A Few More Keys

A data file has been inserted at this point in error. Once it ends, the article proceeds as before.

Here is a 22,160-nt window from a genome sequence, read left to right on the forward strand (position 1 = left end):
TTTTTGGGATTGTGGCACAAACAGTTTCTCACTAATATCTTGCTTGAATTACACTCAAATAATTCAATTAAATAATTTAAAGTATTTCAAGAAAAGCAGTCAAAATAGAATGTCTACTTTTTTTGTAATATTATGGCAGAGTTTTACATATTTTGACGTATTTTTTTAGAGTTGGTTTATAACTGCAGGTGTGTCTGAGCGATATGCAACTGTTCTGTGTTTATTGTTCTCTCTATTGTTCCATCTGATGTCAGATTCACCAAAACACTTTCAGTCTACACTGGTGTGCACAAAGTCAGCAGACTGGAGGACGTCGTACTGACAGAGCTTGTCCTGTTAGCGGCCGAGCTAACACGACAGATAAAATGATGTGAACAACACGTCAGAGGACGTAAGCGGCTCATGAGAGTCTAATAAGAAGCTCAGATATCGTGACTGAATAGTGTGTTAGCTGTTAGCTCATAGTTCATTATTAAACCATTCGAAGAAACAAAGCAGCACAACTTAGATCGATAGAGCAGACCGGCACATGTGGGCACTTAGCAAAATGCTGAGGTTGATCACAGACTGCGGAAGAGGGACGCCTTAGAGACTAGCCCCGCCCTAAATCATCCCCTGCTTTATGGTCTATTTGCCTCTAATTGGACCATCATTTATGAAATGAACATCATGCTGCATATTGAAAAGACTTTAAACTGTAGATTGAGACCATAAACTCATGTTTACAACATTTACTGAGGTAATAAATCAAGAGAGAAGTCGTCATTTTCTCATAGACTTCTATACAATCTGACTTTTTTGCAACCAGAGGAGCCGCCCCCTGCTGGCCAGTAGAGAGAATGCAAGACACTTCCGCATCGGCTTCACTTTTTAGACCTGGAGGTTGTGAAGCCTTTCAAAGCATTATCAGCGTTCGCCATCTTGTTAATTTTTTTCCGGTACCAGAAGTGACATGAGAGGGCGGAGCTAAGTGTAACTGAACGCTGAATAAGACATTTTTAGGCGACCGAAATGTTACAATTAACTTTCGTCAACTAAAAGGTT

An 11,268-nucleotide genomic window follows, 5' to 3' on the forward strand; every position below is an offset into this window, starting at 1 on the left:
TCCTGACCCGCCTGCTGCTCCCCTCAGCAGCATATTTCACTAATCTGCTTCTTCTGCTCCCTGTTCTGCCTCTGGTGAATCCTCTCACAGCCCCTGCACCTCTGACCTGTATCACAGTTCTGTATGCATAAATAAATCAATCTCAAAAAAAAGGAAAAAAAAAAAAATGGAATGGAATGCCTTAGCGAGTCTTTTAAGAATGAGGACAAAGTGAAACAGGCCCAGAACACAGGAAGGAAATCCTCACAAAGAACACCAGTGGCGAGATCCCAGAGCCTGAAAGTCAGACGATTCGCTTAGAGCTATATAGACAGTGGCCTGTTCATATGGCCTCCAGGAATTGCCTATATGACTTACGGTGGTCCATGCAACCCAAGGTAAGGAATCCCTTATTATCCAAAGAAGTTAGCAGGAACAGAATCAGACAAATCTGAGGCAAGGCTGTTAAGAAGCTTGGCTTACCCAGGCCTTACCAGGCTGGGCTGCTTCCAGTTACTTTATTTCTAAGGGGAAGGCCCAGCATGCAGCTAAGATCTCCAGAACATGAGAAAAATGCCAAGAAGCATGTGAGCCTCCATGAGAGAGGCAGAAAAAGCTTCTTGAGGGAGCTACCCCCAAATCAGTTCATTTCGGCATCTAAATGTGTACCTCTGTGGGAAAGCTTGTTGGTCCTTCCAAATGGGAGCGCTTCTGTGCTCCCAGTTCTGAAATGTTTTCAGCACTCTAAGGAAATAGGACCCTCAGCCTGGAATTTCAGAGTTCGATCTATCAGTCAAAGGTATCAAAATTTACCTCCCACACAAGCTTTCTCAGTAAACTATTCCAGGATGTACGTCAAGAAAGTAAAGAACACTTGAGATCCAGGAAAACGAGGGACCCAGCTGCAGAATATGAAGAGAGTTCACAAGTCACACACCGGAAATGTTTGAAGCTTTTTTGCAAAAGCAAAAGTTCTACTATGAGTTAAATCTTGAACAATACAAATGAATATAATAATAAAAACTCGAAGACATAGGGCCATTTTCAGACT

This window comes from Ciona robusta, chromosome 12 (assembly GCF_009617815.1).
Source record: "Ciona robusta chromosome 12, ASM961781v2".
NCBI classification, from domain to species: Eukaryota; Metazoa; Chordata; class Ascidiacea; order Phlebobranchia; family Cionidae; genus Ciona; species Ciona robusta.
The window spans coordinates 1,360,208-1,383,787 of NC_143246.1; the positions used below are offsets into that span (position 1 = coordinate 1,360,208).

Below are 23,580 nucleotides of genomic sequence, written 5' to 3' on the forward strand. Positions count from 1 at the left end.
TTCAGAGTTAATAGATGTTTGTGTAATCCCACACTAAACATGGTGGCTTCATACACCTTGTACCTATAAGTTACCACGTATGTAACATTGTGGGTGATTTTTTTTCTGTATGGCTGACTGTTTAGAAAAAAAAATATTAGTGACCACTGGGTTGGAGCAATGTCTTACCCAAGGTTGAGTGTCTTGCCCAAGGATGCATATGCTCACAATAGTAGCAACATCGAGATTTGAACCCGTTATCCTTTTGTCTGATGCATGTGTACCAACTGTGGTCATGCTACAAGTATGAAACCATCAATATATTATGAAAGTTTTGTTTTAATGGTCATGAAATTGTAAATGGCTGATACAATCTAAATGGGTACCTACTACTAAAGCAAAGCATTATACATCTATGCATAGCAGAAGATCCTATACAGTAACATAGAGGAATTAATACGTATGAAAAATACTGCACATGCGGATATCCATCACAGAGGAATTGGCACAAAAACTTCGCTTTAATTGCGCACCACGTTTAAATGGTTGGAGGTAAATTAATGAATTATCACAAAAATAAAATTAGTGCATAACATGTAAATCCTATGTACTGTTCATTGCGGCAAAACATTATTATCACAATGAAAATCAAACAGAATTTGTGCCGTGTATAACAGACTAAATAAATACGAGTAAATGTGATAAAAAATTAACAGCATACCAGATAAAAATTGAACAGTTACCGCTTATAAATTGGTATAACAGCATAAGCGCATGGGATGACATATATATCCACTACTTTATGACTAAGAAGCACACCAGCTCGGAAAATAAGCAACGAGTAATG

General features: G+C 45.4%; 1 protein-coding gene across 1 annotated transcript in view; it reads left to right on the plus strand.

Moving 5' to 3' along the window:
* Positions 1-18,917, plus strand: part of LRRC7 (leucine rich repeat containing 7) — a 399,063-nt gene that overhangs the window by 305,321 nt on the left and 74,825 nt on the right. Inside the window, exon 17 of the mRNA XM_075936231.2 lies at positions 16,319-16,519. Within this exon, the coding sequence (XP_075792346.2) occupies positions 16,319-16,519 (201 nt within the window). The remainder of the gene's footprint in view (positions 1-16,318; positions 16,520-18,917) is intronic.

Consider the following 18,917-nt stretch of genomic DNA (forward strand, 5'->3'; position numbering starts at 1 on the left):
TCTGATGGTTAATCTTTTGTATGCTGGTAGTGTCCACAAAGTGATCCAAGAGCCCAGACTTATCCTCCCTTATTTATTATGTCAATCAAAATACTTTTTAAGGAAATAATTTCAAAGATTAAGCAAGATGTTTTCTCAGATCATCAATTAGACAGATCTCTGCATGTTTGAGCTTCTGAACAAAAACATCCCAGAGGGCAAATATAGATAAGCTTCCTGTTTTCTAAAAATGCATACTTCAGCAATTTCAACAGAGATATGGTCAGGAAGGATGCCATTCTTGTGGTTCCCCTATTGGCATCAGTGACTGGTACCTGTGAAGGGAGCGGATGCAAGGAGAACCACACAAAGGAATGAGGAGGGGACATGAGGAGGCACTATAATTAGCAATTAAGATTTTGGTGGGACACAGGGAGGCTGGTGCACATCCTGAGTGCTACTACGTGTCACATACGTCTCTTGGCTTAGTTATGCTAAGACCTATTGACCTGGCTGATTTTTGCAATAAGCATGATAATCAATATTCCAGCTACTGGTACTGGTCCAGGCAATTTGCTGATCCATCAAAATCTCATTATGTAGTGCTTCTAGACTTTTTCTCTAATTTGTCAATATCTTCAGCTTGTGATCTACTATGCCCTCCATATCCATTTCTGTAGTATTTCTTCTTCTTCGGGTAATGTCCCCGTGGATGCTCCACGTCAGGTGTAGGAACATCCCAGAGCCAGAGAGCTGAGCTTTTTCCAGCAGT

These two nice keys were made by Walters Electrical Ltd in London a long time ago. Both are excellent keys to use on the air. More information later on. Changed the Morse keys on the main operating desk to the following keys from left to right: WW2 Japanese key from the island of Paliliu, southern most island of the Palau group in the South Pacific. Very nice operating key; middle key is the Low Rider Marconi Type 365C; and the right side key is the Marconi PS213A key. This is the R.O.F. Morse key after modification by removing the cable assembly and the connector socket. Leaving only the two wires to the front contacts. Then added on top over the holes left by the cable and connector, added the small insulated platform to mount the two terminals. Works great. Another reason to remove the cable assembly is all the wires inside that assembly had brittle insulation that crumbled if moved. All dried up. This Clansman Morse Key is a vehicle and fixed station robust key. Made by the Royal Ordnamce Factory in Blackpool, England. These keys were used with the VRC-321, VRC-353, and the Clansman backpack radios such as the PRC-319, and the PRC-320 when in a stationary role. The cable usually on it terminates with a 7-pin standard Clansman audio plug. The Clansman sets have been in use by British forces since the early 1980's. The first active use being by the 2nd Battalion, the Parachute Regiment in the Falkland Islands operation in 1982. Info from 9H1BPI key collector.